A Thai satellite has identified about 300 floating objects close to the spot where investigators believe Malaysia Airlines Flight MH370 crashed.
The objects were spotted by the Thaichote – or Thailand Earth Observation Satellite – a representative at the Geo Informatics and Space Technology Development Agency (GISTDA) told NBC News.
GISTDA posted the images on its website, saying they had been taken on Monday – the day after a French satellite saw 122 potential objects floating in the southern Indian Ocean.
The images put the objects about 125 miles southwest of the suspected crash site, GISTDA’s executive director Anond Snidvongs told reporters in Bangkok, according to the Straits Times.
Anond Snidvongs said the images were being passed to ministers in Thailand’s interim government, who would in turn submit them to Malaysia.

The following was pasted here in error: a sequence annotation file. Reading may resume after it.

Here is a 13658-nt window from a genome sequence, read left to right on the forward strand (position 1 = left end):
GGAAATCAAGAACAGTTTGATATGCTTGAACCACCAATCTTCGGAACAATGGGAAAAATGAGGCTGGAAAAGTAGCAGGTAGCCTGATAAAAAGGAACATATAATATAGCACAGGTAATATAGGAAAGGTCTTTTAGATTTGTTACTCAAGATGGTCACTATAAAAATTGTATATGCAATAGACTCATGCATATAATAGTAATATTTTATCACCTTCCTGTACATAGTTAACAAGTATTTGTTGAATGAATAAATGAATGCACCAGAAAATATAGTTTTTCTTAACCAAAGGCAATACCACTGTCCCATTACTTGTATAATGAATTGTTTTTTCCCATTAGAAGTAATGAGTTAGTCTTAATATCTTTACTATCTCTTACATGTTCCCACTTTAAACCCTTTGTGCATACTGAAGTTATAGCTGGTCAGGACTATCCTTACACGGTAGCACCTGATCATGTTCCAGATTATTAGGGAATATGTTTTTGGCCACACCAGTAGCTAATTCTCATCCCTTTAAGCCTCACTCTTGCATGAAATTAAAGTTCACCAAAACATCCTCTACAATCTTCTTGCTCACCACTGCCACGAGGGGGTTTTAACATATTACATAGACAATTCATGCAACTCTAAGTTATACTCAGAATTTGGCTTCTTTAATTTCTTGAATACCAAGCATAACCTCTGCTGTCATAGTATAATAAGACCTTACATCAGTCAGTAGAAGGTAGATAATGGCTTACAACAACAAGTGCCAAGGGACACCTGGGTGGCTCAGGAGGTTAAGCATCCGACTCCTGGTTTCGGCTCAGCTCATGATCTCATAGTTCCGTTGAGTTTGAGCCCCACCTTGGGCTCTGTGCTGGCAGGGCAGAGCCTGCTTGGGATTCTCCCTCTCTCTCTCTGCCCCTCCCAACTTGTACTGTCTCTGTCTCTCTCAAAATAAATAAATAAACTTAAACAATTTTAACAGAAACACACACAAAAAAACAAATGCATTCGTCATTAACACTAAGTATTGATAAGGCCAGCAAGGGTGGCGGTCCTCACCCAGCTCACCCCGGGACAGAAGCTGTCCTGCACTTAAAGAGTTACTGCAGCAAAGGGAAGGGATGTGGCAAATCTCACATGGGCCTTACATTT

GISTDA is a state-owned company that reports to Thailand’s defense ministry, its company representative told NBC News.
The Australian Maritime Safety Authority (AMSA), which is coordinating the international air and sea search of the southern Indian Ocean, referred queries about the images to Thailand.
There was no immediate word from Malaysian investigators, who earlier cancelled their daily news briefing in Kuala Lumpur.
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